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Archive for the ‘Sustainability’ Category

Show love for the Earth this Valentine’s Day

Posted by on Monday, February 6, 2012 in Dining, News, Waste & Recycling.

Valentine’s Day, February 14, is a day filled with cards, sweets, flowers and gifts. Like many holidays, its celebration can create unintentional environmental side effects, such as the consumption of natural resources and the generation of solid waste. But that doesn’t have to be the case.

When showing their affection for each other, Americans tend to go all out. For example:

196 million roses: The number produced for Valentine’s Day in 2011, according to the Society of American Florists.

141 million Valentine’s Day cards: The number exchanged each year (not including packaged kids’ Valentines for classroom exchanges), according to Hallmark. This makes Valentine’s Day the second-largest holiday for giving greeting cards.

$15.7 billion: The amount Americans were expected to spend on Valentine’s Day merchandise in 2011, according to a survey conducted by the National Retail Federation.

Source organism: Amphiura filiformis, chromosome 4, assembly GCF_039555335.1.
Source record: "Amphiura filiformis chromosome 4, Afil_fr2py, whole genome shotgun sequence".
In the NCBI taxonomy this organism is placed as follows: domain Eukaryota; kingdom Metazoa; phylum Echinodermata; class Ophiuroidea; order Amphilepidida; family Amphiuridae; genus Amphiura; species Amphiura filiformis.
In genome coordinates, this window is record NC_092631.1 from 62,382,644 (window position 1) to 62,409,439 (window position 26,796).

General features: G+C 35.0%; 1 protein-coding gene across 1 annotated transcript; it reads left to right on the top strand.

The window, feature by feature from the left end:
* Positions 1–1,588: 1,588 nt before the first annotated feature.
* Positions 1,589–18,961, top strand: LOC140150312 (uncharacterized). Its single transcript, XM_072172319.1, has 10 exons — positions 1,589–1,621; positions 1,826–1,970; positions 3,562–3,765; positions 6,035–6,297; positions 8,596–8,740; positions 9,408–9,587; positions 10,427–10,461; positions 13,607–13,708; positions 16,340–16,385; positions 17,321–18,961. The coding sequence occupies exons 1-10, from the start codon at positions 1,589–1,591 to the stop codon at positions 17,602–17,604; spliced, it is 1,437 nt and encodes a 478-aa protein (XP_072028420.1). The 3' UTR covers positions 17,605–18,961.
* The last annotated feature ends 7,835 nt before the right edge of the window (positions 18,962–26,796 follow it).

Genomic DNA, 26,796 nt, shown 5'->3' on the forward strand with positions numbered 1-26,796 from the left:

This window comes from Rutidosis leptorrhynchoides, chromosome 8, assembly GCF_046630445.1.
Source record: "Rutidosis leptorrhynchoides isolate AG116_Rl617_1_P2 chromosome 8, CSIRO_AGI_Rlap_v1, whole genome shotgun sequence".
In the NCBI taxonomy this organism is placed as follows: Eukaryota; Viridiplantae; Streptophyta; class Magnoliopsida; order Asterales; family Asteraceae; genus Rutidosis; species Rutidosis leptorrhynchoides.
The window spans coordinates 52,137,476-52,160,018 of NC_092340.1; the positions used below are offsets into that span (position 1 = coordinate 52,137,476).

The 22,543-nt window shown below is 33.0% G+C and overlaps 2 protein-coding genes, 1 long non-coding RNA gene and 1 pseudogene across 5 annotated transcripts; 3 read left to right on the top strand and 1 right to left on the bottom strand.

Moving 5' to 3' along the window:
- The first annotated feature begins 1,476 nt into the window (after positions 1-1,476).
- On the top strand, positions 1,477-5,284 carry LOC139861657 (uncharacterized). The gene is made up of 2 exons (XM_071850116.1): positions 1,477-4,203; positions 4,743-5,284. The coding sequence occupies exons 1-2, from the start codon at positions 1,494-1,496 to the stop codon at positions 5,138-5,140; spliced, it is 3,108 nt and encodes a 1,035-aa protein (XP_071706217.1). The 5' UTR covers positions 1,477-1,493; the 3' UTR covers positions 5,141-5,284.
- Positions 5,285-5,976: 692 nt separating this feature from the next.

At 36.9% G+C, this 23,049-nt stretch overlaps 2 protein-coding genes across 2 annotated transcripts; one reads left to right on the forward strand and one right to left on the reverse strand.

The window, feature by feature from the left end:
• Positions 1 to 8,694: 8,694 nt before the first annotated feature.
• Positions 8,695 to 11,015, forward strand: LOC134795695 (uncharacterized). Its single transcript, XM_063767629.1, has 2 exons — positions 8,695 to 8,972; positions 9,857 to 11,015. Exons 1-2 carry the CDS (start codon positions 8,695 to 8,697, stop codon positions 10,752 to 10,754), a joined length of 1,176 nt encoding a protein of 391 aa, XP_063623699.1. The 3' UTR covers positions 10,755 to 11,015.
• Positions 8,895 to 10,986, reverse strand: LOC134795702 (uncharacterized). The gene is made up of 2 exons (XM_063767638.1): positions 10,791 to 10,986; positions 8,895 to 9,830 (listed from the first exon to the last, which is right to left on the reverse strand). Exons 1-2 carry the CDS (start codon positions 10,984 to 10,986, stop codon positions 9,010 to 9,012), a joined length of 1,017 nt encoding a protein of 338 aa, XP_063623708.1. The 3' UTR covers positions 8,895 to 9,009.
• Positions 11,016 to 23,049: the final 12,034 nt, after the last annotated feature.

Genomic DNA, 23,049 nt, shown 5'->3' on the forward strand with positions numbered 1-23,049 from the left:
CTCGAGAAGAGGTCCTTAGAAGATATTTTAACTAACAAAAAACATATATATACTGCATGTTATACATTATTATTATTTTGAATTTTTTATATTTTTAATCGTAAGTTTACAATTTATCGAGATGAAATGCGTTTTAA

Here are some suggestions for showing the Earth some affection, while celebrating with those near and dear to you:

Send an e-Valentine in lieu of a paper Valentine. If sending a paper Valentine, be certain to send one that is printed on paper containing recycled-content. Don’t forget to recycle Valentines you have received that you aren’t keeping!

Give organic or locally-grown flowers, a potted plant, a tree seedling, or a perennial plant instead of the traditional bouquet of flowers. Trees well suited for the southeastern United States include oaks, maples, redbuds, crape myrtles, dogwoods, and tulip poplars. Perennials suitable for the southeastern United States include roses, chrysanthemums, peonies, and hostas.